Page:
The primary tip for life online: The Internet is a lot like Vegas.

“What happens on the Internet stays on the Internet,” says Dave Hamilton. “I tell my kids all the time, anything you write or tell someone online lives forever.”

This bit of insight from Dave the Nerd, founder of one of the oldest and largest Mac-news websites around, the Mac Observer, was borne not just of fatherly protectiveness, but a history of talking and writing through computers that dates back to the Reagan years. Those old bulletin board systems back in the 1980s were the grandparents of what became sites like Facebook, and as we’ve been discovering, courtesy of certain recent chats on Capitol Hill, information online is a volatile commodity.

For Hamilton, who grew up on those bulletin boards, computer-driven information and how to deliver it the right way is of core importance. Every so often he drops by the Princeton Mac Users Group, or PMUG, to inform the crowd about what’s happening in the Mac/Apple universe. Sometimes it’s informational, but mostly his visits are centered around things like tips and tricks for Apple and Mac users.

Hamilton is the guest speaker at PMUG’s May meeting on Tuesday, May 8, at 7:30 p.m. at the Princeton Theological Seminary. The meeting is free and open to everyone. Visit

Hamilton will be giving out tips and tricks this round because, he says, that’s what people really want to know most, how to actually do stuff. But he has a caveat about himself.

“I’m an expensive guy to know,” he says. “I end up recommending things people want to buy.”

It’s not a sales or commission thing, Hamilton is just one of those guys who’s really into Mac gadgets and apps. And because Apple is not a free-stuff company, things might get pricey from time to time. But Apple users have their share of issues with their devices, so they always appreciate a good tip.

A sampling of what Hamilton will be talking about includes ways to set your iPhone to auto-quit apps you’re not actively using (“You can make it so apps aren’t chewing up your CPU without your knowledge”), ways to find programs and updates that are taking up a lot of real estate in your phone’s or computer’s memory (“The big secret to cleaning your Mac”), and ways to remove unwanted apps in bulk.

These are no small thing, Hamilton says. Like most Mac fans, he loves Apple products, but he admits they can get a little overzealous with the apps and updates. So he likes to help people be less frustrated with their gadgets, but being able to convey information the right way can be tricky. Hamilton likes to keep in mind that while he knows what he’s doing with computer tech, a lot of people don’t. They just want to be able to use their phones and laptops while the machines continually update in an effort to make their lives easier.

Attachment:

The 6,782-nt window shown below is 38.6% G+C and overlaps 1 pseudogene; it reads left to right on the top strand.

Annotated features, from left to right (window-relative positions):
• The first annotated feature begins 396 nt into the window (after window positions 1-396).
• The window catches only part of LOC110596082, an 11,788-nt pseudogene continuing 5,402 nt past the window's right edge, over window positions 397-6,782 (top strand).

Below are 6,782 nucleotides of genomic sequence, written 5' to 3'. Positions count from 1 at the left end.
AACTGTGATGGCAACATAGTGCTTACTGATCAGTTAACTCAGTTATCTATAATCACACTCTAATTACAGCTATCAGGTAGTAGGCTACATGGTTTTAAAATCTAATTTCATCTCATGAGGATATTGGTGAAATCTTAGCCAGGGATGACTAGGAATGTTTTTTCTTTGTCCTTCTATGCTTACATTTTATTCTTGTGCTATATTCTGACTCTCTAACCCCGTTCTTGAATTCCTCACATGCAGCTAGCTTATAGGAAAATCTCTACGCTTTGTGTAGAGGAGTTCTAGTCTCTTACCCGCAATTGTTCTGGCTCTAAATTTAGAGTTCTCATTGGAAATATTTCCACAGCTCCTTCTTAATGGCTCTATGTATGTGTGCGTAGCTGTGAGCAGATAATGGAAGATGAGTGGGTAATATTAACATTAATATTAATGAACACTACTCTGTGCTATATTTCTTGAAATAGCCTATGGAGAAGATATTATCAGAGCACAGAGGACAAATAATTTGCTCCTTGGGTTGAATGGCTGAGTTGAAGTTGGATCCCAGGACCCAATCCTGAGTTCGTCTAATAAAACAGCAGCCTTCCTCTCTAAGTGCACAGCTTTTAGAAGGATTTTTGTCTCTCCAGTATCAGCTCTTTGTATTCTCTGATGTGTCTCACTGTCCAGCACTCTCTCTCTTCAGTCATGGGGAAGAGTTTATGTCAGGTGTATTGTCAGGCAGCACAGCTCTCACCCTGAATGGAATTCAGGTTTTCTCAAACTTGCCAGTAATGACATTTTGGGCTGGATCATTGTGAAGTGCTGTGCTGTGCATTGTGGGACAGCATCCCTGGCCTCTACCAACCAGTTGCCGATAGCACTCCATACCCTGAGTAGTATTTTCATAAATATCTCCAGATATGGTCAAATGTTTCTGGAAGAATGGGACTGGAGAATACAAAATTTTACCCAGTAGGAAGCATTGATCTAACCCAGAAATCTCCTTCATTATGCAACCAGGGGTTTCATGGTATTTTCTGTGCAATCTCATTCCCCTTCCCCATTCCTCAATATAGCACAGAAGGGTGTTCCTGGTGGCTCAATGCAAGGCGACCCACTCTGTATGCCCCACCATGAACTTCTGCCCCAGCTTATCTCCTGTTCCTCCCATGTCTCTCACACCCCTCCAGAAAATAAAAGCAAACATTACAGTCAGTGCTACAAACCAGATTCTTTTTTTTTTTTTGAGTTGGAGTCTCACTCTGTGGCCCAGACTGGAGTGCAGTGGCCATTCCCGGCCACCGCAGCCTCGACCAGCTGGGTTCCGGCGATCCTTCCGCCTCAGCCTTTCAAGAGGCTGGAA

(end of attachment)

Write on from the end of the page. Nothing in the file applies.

Hamilton learned his lessons over a long time. A natural-born tech nerd, the 46-year-old Hamilton says he grew up in Connecticut, essentially a Millennial in a Gen-X body. His father is “an electrical engineer by education, and mostly a QA engineer by trade,” he says. “My mom was a social worker at the Department of Child Services in Connecticut.”

Back in the mid-1980s, Hamilton took to Apple machines, Apple being “the underdog” despite having probably the most famous Super Bowl commercial in history in 1984. He used the Macintosh machines to communicate with other people, much like people do through texting and social media apps now.

His non-computer passion being the drums, Hamilton studied music and computer engineering at the University of Connecticut. “But, really, what I learned while I was there was how to write and communicate,” he says. “That was an odd time to be learning computer engineering given that the school didn’t even let undergrads access the Internet. Seriously.”

He left school because he was neither enjoying it nor getting enough out of it, he says. “And I was earning more from my own businesses and ventures in the summers than friends were earning in the year after they graduated, so I took a break. I’m still on that break.”